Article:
This is America and it must not be forgotten! American Indian lifeways count, and so do the racial interactions between invading whites and the people that initially welcomed their presence. During this time very few whites accepted American Indians as human beings, and those that dared to are American heroes; not those that stole, incarcerated, and if need be butchered people that they felt were below them on the evolution scale. … If I am even close in my opinion I am predicting a “Pandora’s Box” that when it is opened will initiate the end of America’s heritage. As Kevin Tighe, who played General Nelson Miles, says to Matt Damon’s Lieutenant Britton Davis (who BTW had resigned his military commission in 1885 and lived in Mexico at the time of Geronimo’s and Naiche’s surrender in September 1886) near the end of Geronimo: An American Legend (Columbia Pictures, 1993): “Lieutenant, you’re more worried about keeping your word to a savage than to fulfilling your duties to the citizens of this country. We won and that’s what counts. It’s over with Geronimo, the Apache, and the whole history of the West, except for being a farmer.”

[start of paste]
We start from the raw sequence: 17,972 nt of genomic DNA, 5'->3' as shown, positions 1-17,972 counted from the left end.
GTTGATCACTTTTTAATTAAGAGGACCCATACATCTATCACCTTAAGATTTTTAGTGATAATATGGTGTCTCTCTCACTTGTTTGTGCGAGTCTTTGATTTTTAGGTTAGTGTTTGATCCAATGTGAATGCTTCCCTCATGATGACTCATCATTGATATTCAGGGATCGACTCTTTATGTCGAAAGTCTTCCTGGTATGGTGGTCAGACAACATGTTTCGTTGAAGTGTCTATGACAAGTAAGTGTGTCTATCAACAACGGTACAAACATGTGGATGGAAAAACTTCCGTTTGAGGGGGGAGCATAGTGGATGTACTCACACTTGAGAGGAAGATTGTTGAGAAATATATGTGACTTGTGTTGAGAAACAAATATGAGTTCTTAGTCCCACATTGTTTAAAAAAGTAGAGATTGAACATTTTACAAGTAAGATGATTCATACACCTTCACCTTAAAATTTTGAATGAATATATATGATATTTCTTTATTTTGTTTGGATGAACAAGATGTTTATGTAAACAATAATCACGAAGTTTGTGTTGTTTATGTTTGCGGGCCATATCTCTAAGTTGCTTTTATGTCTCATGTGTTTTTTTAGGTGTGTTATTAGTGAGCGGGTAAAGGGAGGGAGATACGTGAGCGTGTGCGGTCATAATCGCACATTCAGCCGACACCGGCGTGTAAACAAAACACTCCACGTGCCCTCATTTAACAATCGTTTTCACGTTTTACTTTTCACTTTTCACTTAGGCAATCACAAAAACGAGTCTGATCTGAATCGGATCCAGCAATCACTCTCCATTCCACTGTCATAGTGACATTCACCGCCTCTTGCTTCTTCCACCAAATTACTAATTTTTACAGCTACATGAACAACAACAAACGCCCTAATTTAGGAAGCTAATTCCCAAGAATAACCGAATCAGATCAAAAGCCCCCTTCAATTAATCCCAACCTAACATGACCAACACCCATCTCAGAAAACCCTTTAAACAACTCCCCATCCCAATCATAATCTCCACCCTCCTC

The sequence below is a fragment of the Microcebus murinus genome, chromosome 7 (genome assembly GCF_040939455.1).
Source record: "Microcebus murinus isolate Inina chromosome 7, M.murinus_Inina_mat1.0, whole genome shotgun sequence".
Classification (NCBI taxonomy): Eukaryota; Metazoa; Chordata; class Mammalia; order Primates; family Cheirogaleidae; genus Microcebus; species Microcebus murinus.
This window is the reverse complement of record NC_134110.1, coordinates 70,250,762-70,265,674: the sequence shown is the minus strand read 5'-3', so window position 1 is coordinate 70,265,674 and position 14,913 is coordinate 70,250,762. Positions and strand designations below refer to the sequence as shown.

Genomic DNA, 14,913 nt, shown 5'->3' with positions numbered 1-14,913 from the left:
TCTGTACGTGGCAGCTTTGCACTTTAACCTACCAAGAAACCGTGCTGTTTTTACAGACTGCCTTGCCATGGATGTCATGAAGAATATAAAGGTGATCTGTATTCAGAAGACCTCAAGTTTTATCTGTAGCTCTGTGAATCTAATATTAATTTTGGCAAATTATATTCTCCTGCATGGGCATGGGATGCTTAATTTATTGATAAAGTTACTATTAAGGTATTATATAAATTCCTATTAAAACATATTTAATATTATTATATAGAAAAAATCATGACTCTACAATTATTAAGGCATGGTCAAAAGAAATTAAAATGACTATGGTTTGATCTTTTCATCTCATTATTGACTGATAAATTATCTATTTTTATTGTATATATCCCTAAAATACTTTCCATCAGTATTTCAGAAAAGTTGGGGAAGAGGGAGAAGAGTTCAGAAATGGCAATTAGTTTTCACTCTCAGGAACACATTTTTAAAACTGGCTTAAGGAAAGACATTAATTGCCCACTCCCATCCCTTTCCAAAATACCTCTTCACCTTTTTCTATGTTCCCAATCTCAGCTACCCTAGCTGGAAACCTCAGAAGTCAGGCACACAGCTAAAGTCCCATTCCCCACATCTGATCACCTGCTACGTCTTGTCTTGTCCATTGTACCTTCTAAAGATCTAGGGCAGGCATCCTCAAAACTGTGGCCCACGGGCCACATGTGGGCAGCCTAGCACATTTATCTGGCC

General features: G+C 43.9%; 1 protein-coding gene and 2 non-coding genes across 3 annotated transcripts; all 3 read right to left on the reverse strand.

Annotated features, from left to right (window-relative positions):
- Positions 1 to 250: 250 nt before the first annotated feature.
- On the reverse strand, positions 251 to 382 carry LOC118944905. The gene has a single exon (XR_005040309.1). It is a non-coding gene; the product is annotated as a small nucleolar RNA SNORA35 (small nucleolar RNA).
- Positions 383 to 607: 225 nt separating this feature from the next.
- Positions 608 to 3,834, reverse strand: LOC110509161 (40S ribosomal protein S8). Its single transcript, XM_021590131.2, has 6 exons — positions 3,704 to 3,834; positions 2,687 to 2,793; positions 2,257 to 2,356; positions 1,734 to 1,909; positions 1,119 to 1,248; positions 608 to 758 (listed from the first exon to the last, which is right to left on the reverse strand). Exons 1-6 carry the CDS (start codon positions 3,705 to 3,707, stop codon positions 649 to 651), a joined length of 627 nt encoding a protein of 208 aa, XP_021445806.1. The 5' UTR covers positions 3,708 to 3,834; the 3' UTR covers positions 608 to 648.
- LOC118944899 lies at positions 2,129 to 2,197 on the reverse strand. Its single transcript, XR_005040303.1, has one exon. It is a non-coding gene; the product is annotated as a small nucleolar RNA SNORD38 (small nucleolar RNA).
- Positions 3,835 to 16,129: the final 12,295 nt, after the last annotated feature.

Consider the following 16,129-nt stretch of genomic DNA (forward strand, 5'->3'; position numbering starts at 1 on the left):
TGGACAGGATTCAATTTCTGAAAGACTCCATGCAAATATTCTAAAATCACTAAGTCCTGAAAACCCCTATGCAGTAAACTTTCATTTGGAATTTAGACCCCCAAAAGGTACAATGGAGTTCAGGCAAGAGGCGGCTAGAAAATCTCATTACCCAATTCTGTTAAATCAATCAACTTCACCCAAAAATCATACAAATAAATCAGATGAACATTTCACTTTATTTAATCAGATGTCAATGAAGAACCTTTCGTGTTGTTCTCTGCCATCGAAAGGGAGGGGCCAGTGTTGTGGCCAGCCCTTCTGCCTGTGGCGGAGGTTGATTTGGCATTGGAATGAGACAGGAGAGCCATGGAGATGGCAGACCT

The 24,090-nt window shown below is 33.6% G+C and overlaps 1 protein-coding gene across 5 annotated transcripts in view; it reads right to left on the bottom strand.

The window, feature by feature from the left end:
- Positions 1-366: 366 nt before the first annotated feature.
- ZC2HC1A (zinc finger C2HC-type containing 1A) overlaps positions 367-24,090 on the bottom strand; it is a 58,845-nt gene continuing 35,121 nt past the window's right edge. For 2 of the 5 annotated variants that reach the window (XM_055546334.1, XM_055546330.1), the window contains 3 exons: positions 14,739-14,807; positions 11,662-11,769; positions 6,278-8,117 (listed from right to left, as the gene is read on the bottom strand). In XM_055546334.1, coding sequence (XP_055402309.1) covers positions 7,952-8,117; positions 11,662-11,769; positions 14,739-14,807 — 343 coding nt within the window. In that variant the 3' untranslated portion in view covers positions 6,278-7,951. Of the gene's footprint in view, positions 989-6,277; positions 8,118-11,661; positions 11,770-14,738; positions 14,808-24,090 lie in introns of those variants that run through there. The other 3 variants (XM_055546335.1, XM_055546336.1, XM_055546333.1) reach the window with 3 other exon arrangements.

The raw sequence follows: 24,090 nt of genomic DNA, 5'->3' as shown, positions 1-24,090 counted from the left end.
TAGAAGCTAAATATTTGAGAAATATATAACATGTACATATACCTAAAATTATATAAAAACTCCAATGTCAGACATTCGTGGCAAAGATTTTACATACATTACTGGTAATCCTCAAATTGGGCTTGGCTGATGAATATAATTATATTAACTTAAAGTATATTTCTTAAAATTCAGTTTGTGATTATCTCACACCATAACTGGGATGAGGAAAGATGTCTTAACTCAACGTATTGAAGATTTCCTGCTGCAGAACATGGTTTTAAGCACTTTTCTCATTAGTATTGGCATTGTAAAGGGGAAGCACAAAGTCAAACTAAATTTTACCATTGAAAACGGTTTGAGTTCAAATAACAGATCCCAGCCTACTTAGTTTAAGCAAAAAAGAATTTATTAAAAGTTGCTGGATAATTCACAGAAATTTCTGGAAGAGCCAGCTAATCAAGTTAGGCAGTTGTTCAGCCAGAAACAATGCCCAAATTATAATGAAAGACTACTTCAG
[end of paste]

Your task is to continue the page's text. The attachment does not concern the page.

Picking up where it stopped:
You want my opinion? Honestly, you don’t want to hear my opinion for much of it isn’t printable.

I’ve been cramming on the digital files from the September 2015 Braun delivery since I’ve received the CD from Manola. I’m looking at the files to ensure that they are readable. I’m also spot reading and searching for primary information that might be included in the Sand Creek manuscript. Let me tell you that this is slow going.